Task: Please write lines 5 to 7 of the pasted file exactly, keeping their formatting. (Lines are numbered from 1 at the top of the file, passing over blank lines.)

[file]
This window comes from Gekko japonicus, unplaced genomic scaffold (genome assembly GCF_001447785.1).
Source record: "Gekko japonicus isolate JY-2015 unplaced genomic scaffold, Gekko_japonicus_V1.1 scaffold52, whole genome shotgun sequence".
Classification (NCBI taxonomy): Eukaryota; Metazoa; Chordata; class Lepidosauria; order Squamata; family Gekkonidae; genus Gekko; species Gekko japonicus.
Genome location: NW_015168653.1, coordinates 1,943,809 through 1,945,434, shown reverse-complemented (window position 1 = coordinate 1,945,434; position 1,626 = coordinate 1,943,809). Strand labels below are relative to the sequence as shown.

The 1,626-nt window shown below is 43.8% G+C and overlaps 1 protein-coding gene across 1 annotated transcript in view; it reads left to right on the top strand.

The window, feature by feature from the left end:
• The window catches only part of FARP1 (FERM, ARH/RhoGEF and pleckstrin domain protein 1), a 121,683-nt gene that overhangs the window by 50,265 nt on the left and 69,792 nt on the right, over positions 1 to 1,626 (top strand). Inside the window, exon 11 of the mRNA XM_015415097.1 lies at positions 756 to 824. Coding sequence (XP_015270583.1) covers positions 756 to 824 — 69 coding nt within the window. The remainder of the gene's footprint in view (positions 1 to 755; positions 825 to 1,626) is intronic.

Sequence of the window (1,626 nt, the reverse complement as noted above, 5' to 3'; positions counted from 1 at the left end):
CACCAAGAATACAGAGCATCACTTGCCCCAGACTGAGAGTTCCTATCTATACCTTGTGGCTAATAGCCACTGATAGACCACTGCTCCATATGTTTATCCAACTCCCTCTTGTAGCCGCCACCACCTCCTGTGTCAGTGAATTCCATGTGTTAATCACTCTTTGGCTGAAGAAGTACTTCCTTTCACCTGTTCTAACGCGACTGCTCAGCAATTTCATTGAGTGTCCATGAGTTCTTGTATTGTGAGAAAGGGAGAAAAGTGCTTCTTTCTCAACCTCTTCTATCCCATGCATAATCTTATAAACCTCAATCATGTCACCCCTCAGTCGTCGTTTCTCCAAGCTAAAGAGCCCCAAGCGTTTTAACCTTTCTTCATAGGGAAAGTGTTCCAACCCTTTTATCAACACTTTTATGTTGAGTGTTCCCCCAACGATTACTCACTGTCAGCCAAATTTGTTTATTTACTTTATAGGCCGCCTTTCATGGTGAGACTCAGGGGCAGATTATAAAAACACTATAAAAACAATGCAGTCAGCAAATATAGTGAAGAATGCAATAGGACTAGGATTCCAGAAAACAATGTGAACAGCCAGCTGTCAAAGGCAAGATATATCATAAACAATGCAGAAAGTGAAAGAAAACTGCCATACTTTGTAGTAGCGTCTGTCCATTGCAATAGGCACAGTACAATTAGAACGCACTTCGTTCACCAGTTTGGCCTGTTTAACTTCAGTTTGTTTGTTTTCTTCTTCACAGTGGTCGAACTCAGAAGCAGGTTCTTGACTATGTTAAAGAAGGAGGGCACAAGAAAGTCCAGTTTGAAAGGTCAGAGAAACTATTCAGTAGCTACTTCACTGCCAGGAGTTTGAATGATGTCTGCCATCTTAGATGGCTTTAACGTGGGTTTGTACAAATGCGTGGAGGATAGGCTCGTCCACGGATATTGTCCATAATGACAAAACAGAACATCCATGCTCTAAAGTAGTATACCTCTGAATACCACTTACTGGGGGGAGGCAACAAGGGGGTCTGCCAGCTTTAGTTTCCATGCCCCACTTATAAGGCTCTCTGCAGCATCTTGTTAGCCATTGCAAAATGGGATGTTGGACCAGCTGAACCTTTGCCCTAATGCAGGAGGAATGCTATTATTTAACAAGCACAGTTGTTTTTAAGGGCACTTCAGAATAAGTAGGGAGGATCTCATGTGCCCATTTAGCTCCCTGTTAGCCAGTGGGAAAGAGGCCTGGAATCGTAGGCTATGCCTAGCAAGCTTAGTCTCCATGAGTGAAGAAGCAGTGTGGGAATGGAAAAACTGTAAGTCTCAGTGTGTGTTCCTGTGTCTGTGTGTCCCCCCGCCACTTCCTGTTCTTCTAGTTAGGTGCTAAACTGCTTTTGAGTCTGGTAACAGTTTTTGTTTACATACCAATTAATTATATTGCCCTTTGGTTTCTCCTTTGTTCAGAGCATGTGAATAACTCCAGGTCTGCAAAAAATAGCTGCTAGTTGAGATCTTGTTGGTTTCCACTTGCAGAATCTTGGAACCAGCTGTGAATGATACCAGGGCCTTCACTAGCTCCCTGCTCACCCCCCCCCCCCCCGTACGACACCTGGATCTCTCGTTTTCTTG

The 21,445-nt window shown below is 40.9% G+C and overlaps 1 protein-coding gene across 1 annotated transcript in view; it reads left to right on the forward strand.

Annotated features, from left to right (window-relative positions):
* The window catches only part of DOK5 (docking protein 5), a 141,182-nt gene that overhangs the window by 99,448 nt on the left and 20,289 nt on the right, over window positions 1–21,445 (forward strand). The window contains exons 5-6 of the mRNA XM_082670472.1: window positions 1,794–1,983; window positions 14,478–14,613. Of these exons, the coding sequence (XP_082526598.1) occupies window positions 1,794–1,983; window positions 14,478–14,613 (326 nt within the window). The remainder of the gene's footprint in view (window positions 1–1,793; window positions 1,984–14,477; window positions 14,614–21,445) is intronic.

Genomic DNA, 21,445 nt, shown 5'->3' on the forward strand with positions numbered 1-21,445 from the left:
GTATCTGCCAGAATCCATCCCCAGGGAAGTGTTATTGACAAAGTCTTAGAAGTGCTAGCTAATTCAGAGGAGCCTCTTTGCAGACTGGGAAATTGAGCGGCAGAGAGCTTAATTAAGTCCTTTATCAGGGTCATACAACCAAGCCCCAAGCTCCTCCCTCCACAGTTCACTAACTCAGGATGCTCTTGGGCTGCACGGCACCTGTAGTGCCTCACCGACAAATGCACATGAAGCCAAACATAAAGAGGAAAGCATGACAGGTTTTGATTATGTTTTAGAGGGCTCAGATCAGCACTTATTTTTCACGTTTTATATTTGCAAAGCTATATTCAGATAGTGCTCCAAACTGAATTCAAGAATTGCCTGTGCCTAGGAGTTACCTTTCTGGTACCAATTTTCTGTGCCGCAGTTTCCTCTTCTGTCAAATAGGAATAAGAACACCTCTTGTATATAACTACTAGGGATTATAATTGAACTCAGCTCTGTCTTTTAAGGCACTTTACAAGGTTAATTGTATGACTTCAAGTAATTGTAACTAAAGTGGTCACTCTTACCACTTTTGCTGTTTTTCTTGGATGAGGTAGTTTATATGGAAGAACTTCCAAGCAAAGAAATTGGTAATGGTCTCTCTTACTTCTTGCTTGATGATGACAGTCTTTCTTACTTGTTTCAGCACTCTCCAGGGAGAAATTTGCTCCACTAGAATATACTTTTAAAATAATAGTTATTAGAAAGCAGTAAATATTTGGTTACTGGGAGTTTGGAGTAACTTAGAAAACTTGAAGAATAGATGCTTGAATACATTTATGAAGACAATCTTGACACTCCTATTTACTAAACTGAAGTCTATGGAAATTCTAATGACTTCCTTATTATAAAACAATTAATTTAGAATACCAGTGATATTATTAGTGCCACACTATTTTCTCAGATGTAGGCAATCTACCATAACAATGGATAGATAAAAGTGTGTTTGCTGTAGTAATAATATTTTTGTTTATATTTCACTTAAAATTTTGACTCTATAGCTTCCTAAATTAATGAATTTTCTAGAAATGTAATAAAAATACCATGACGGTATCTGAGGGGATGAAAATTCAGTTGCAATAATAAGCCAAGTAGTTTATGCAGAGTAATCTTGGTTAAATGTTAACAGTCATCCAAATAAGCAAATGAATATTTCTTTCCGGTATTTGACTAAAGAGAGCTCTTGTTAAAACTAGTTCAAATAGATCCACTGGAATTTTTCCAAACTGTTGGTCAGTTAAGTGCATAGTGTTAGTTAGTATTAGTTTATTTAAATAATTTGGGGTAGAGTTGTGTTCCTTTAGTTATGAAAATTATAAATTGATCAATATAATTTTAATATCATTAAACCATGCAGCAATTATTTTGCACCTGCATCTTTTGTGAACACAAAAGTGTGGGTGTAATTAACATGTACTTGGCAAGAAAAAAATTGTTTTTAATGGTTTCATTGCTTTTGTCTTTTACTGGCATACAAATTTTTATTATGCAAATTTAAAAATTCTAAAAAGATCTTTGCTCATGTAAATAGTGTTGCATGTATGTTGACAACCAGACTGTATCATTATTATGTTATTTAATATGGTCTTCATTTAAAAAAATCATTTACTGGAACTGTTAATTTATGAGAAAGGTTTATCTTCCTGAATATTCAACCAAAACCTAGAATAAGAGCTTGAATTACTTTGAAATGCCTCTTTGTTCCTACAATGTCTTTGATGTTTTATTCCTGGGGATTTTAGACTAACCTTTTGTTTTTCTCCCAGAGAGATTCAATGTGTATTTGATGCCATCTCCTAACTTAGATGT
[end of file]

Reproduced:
The 1,626-nt window shown below is 43.8% G+C and overlaps 1 protein-coding gene across 1 annotated transcript in view; it reads left to right on the top strand.

The window, feature by feature from the left end:
• The window catches only part of FARP1 (FERM, ARH/RhoGEF and pleckstrin domain protein 1), a 121,683-nt gene that overhangs the window by 50,265 nt on the left and 69,792 nt on the right, over positions 1 to 1,626 (top strand). Inside the window, exon 11 of the mRNA XM_015415097.1 lies at positions 756 to 824. Coding sequence (XP_015270583.1) covers positions 756 to 824 — 69 coding nt within the window. The remainder of the gene's footprint in view (positions 1 to 755; positions 825 to 1,626) is intronic.